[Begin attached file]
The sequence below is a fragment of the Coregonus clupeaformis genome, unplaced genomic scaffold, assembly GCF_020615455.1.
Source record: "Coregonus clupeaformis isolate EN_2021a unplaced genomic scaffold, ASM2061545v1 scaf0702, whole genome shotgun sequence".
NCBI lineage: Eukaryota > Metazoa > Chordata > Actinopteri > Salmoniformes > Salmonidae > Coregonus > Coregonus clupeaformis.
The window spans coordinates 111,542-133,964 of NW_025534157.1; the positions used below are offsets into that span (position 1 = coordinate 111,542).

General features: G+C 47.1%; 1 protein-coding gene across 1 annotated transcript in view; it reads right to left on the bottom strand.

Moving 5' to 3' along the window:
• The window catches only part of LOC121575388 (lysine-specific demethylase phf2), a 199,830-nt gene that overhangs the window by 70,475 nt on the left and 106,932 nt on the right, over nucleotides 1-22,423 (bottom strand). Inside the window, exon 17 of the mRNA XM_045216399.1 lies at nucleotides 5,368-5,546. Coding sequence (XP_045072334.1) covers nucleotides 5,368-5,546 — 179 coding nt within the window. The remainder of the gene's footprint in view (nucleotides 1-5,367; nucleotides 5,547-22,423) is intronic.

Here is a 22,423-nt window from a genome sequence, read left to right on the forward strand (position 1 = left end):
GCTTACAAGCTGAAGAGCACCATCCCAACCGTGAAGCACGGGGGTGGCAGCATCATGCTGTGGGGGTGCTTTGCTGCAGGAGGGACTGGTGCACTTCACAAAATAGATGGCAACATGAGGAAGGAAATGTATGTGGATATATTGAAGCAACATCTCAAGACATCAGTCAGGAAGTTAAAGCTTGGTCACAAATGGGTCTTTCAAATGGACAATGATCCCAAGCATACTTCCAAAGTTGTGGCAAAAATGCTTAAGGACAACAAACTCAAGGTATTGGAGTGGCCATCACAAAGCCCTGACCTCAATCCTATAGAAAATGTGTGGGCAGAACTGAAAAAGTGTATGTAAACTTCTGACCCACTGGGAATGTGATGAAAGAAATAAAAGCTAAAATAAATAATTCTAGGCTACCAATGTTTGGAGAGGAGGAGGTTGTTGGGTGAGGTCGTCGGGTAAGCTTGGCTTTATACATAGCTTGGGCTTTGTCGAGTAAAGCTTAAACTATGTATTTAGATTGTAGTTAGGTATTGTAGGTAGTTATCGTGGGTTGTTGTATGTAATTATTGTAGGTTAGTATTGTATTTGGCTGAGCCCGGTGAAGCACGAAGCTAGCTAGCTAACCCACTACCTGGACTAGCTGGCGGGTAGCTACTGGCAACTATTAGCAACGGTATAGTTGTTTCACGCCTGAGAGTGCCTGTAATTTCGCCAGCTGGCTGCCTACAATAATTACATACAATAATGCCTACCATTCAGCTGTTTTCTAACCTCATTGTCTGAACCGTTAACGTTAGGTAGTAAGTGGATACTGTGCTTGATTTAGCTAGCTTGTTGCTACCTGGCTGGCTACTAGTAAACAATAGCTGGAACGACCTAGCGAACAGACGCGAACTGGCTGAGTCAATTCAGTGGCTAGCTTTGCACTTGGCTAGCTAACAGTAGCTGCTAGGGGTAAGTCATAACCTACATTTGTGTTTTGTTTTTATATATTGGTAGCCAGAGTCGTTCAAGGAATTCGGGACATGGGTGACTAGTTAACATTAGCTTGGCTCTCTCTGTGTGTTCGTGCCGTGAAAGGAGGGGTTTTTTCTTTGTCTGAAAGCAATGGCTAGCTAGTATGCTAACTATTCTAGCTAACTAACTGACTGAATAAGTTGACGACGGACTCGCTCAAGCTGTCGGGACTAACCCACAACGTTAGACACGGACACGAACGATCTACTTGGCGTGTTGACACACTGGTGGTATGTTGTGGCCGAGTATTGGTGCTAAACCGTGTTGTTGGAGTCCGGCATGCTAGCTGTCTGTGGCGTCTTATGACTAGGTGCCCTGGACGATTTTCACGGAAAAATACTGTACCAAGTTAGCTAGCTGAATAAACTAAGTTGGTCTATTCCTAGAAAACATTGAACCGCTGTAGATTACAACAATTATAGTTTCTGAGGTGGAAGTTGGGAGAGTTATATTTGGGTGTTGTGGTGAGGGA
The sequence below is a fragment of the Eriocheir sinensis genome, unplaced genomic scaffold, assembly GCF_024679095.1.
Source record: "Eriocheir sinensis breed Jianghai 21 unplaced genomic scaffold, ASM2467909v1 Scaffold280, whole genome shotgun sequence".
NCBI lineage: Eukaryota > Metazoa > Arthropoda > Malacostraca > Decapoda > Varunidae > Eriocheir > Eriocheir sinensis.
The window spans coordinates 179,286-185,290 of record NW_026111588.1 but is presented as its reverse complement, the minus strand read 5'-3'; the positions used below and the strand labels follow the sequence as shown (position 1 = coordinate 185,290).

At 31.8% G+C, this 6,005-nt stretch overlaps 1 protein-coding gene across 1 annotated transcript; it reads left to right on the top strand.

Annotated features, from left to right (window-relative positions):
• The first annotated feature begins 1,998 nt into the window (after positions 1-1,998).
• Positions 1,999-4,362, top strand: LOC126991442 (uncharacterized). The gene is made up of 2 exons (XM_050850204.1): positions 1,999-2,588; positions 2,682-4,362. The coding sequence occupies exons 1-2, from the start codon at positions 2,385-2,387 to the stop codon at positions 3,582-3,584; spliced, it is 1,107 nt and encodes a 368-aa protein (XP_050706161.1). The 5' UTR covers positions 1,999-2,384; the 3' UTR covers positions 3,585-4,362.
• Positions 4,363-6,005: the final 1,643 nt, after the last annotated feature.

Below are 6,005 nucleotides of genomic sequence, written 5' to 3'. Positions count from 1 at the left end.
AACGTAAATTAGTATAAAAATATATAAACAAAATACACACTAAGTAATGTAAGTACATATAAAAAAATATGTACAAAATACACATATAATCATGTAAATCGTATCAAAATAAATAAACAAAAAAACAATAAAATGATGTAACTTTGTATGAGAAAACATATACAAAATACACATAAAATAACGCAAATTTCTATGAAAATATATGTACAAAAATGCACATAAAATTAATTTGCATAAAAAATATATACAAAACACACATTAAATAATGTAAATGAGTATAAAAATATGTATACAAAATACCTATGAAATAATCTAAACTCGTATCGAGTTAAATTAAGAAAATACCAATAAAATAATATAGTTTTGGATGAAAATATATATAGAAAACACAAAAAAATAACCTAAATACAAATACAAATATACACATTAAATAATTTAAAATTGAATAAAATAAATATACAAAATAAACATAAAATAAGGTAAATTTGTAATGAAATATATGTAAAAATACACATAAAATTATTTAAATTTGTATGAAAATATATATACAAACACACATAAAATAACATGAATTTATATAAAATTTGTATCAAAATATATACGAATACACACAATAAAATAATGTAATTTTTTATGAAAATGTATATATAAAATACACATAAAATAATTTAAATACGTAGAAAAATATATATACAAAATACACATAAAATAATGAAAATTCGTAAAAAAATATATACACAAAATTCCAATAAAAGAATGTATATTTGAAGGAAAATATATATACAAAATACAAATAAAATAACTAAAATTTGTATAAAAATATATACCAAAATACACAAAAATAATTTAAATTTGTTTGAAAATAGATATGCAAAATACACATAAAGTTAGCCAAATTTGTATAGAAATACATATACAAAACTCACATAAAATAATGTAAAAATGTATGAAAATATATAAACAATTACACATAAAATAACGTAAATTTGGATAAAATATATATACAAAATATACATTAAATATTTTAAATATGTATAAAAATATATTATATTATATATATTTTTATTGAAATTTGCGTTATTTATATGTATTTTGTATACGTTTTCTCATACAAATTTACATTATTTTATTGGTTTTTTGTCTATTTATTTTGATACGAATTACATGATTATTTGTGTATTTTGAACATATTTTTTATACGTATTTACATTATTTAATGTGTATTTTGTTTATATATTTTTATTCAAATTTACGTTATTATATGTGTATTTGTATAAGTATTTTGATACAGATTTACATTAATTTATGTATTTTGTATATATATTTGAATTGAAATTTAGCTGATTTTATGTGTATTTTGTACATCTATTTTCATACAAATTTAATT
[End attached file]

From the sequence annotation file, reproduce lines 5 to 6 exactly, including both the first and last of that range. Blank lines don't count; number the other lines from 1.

General features: G+C 47.1%; 1 protein-coding gene across 1 annotated transcript in view; it reads right to left on the bottom strand.

Moving 5' to 3' along the window: